CTV.ca | Bush presses China on expanding freedoms

U.S. President George Bush called on Beijing to expand religious, political and social freedoms on Sunday as Chinese President Hu Jintao pledged to shrink his country's trade surplus with the United States.

Bush's first public event during his two-day state visit to China was a worship service at one of five officially recognized Protestant churches in Beijing.

The White House said it was Bush's way of showing his support for expressions of faith in the communist nation.

Bush and Chinese president Hu Jintao met for talks at the Great Hall of the People on the edge of Beijing's Tiananmen Square.

"We've given China a list of dissidents that we believe are unfairly imprisoned," Bush told reporters, who were not permitted to ask questions during the joint appearance by the two leaders.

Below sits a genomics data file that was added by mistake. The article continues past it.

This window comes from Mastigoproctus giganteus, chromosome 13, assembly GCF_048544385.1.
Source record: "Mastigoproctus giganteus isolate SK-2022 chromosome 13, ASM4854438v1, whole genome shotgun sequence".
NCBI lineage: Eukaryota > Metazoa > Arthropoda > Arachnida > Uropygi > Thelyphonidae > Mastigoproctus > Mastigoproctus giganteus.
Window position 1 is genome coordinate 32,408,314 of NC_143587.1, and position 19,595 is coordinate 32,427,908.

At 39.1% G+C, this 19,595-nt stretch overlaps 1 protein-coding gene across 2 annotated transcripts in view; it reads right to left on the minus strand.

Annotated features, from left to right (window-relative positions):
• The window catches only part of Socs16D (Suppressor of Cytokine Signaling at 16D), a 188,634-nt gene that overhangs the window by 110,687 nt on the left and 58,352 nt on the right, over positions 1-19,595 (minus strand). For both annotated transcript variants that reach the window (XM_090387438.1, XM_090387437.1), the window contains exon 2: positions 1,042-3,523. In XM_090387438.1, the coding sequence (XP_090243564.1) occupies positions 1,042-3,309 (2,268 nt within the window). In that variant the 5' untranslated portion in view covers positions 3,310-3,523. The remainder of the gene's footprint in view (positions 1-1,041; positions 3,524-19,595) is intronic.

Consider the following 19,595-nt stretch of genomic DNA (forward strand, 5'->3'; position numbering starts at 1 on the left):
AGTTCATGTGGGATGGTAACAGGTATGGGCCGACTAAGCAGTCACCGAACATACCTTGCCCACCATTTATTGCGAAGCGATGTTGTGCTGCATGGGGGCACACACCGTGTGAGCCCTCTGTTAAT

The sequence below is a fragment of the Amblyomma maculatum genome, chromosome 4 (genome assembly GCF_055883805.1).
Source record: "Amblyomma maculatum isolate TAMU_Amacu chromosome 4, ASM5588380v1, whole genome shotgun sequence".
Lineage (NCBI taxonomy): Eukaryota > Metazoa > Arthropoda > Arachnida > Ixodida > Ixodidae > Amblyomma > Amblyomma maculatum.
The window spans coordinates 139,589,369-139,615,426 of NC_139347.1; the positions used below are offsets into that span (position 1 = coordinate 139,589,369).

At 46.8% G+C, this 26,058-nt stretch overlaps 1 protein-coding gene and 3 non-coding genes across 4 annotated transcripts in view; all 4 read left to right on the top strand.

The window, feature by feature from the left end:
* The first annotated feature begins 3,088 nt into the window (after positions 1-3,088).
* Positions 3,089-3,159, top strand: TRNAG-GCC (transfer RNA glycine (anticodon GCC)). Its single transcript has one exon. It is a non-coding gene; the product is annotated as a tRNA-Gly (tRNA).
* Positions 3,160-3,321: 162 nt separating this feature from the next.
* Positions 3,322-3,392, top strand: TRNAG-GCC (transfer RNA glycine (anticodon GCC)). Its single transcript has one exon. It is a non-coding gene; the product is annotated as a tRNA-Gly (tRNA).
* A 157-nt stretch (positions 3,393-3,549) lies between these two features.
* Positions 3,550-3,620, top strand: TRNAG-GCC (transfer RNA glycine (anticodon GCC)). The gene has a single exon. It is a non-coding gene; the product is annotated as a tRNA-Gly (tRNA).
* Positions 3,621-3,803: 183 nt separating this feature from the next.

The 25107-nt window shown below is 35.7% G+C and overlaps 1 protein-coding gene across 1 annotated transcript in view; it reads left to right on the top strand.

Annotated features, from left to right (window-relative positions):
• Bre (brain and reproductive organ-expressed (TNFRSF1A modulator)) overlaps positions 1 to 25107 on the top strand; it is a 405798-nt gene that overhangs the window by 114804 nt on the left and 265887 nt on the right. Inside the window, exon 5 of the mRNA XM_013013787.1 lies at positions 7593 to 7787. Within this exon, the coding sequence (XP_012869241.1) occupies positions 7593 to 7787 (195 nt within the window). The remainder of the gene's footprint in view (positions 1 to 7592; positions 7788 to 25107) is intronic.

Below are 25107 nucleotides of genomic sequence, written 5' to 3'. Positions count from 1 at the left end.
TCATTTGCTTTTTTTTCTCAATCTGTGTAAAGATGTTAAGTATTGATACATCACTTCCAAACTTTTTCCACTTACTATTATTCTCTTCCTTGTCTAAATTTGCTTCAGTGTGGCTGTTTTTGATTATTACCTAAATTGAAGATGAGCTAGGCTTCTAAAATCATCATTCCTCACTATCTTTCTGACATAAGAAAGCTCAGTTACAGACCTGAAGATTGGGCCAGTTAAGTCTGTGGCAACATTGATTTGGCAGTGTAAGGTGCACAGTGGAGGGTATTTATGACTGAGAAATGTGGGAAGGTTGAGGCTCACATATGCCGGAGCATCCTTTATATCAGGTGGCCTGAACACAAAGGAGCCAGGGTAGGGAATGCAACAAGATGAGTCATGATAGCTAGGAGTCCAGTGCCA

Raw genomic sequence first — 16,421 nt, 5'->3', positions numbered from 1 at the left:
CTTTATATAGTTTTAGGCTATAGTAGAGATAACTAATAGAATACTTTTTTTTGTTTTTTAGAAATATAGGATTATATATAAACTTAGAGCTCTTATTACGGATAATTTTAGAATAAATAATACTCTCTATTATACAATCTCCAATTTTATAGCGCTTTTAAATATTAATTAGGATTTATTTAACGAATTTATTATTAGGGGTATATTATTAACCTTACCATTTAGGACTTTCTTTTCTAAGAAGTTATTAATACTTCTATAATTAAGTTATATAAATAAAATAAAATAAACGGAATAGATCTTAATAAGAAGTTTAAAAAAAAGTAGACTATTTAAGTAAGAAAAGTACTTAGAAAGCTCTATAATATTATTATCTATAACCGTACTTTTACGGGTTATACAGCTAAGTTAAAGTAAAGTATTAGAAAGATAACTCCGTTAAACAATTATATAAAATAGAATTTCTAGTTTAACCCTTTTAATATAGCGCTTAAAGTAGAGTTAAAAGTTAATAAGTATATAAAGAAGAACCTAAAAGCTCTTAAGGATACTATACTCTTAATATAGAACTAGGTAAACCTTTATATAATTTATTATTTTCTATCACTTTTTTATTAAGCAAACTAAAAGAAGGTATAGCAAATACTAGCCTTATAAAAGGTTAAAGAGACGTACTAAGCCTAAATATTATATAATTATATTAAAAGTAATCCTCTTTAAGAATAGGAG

He also said he urged Chinese officials to invite Roman Catholic leaders and the Dalai Lama, the exiled spiritual leader from Tibet, to China to discuss religious freedom.

"President Hu is a thoughtful fellow and he listened to what I had to say," Bush said.

"It was very interesting in his comments that he talked about human rights. Those who watch China closely would say that maybe a decade ago a leader wouldn't have uttered those comments."

The talks came at a time of mounting American frustration over China's trade surplus, which is en route to hit $200 billion this year.

Hu said he and his American counterpart have agreed to co-operate to reduce their trade imbalance.

"The two sides also expressed their willingness to join hands together to gradually achieve a balance of trade between China and the United States," Hu said through a translator.

CTV.ca | Bush presses China on expanding freedoms


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